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This Sgian-Dubh belonged to my grandfather, who had the good luck to be wounded on the first day of the Battle of the Somme (more of which below). I shared the same roof with him for the first year of my life, after which he passed away. I seem to have that effect on some people, my own father joining him scant years later. Hence anything I know about him comes from remaining family recollections and what records can be found in the London Scottish Army records.

By all accounts Gordon Stewart Greig was quite the character, dressing in his kilt and playing bagpipes every Hogmanay – which wouldn’t be unusual except we lived in a semi-detached house in the London suburbs a stone’s throw from the sober environs of Tony Hancock’s East Cheam, where even the smallest idiosyncracy would cause curtains to twitch and neighbours to gossip. Like many ex-pat Scots, my grandfather held onto his Scottish roots with ferocity, refusing to conform to the greyness expected of our neighbours (a young ex PM John Major lived around the corner). Here’s the thing, my own father – Gordon James Greig, was born in Epsom, Surrey. His father, Gordon Stewart Greig, was born in Millwall, London and it’s not until I reach back to his father, James Greig born 1814 in St Vigeans, Forfarshire that we actually hit tartan bedrock.

Ethnicity is a funny old thing. For half my life I considered myself hybridised English with a potpourri of Scottish, Welsh, Irish and French running through my veins. In other words, no more English than anything else. Now I’ve been living in Scotland for over thirty years I consider myself mostly Scottish. I like to think that my Scottish forebears would be content that at least one of their sons has made the trip back. Maybe something in the blood called me, like a swallow returning to a half-remembered place. All I know is that I’m home. My older brother sent me the sgian-dubh from his home in Ireland, having no use for it and his own children now firmly clasped to that land and its traditions. So this small, pitted blade has, much like myself, found its way back home.

To know yourself you have to know where you come from. I never have the time for genealogy, but I did contact my grandfather’s regiment for more information. I received this from the London Scottish Army Museum archivist and curator:

Greig, Gordon Stewart, 
Regimental No 2343 (enlisted August  1914) army number 510225 (after Sept 1916 the army decided to have a universal army wide numbering system whereas previously each regiment had a four digit number just for that one regiment . 

From the regimental roll we know that he enlisted in August 1914, deployed to France 7 March 1915 and was a sergeant (promoted 8 April 1916) in the 1st Battalion when he was wounded at Gommecourt on the first day of the battle of the Somme. Presumably he returned to The UK to recuperate and was commissioned into the London Scottish Regiment (1st/14th London’s) in 1917 – we have no further details but his Officer’s record will be available to view (not digitally down loaded yet) at the National Archives at Kew in London.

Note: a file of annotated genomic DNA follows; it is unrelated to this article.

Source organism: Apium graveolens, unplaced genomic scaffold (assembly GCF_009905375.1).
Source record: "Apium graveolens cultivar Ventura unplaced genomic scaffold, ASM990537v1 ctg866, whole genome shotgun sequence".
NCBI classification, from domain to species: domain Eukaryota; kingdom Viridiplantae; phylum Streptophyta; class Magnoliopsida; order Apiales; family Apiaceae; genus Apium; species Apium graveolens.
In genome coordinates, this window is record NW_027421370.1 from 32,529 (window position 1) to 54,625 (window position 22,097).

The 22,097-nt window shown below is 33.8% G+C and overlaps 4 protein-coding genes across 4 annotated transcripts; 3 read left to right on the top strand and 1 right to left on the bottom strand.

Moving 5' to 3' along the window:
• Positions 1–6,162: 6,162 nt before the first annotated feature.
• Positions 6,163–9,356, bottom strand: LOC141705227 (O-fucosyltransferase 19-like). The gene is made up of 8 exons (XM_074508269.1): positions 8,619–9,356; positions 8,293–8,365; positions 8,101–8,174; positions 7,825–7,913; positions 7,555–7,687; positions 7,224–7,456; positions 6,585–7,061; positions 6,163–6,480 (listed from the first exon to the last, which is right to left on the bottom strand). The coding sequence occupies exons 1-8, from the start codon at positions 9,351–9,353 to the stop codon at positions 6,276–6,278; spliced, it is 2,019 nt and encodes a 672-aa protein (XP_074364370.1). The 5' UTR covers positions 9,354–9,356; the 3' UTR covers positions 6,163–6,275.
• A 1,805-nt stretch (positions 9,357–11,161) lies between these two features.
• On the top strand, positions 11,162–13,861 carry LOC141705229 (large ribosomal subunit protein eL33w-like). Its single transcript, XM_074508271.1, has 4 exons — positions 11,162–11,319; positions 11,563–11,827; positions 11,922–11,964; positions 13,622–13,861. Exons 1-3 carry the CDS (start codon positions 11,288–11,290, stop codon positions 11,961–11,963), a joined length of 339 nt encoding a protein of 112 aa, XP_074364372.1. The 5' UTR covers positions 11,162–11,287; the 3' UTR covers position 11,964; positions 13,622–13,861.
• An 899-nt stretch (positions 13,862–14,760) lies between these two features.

Attachments 4 and 5 are images of the London Scottish Regimental Gazetre I. Which your Grandfather figures, first as a casualty after Gommecourt and then an announcement of him commissioning. 

My grandfather was wounded on the first day. The Imperial War Museum have this to say about that day:

As an attritional offensive, the Battle of the Somme involved heavy casualties on both sides. By the end of the first day on 1 July 1916, British forces had suffered 57,470 casualties, of whom 19,240 were killed. This represented the largest losses suffered by the British Army in a single day. 

I cannot begin to imagine what it must have been like to be ordered over the top by those with no experience of leadership, no unique qualities marking them out for seniority other than accident of birth. What I do know is that my grandfather would have been one of those led by pipers into the hail of machine gun fire. The fact that he was wounded instead of being killed is the reason I’m here today.

So I have this to remember him by. Carefully and lovingly restored by Rab and Tanya Gordon of to whom I offer my heartfelt thanks for a job well done. As a sgian-dubh it’s a bit old and battered, almost as if its been in the wars – but as a family heirloom it’s priceless.

This will next be worn by my eldest son when he is married in just over a week. Possibly the first time in almost 100 years since it’s been worn with a kilt, back in the land of his ancestors. If that doesn’t bring a tear to this glass eye then I don’t know what will.

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